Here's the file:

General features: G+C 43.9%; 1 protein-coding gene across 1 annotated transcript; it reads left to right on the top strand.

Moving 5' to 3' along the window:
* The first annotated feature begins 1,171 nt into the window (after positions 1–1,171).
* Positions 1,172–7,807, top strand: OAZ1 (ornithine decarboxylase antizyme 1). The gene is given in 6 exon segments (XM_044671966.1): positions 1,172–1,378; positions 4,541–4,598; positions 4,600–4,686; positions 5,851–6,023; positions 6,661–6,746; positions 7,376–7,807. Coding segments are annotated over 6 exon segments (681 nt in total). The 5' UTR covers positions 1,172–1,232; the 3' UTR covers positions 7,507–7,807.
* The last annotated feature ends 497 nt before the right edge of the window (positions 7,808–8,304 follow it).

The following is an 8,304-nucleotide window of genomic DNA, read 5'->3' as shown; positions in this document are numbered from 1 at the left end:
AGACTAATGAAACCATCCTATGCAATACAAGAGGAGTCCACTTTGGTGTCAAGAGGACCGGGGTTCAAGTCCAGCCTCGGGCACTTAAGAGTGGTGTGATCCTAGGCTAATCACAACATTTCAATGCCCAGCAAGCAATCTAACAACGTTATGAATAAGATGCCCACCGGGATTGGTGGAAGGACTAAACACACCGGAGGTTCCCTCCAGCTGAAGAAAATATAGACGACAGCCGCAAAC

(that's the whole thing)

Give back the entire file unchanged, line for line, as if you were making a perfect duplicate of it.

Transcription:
General features: G+C 43.9%; 1 protein-coding gene across 1 annotated transcript; it reads left to right on the top strand.

Moving 5' to 3' along the window:
* The first annotated feature begins 1,171 nt into the window (after positions 1–1,171).
* Positions 1,172–7,807, top strand: OAZ1 (ornithine decarboxylase antizyme 1). The gene is given in 6 exon segments (XM_044671966.1): positions 1,172–1,378; positions 4,541–4,598; positions 4,600–4,686; positions 5,851–6,023; positions 6,661–6,746; positions 7,376–7,807. Coding segments are annotated over 6 exon segments (681 nt in total). The 5' UTR covers positions 1,172–1,232; the 3' UTR covers positions 7,507–7,807.
* The last annotated feature ends 497 nt before the right edge of the window (positions 7,808–8,304 follow it).

The following is an 8,304-nucleotide window of genomic DNA, read 5'->3' as shown; positions in this document are numbered from 1 at the left end:
AGACTAATGAAACCATCCTATGCAATACAAGAGGAGTCCACTTTGGTGTCAAGAGGACCGGGGTTCAAGTCCAGCCTCGGGCACTTAAGAGTGGTGTGATCCTAGGCTAATCACAACATTTCAATGCCCAGCAAGCAATCTAACAACGTTATGAATAAGATGCCCACCGGGATTGGTGGAAGGACTAAACACACCGGAGGTTCCCTCCAGCTGAAGAAAATATAGACGACAGCCGCAAAC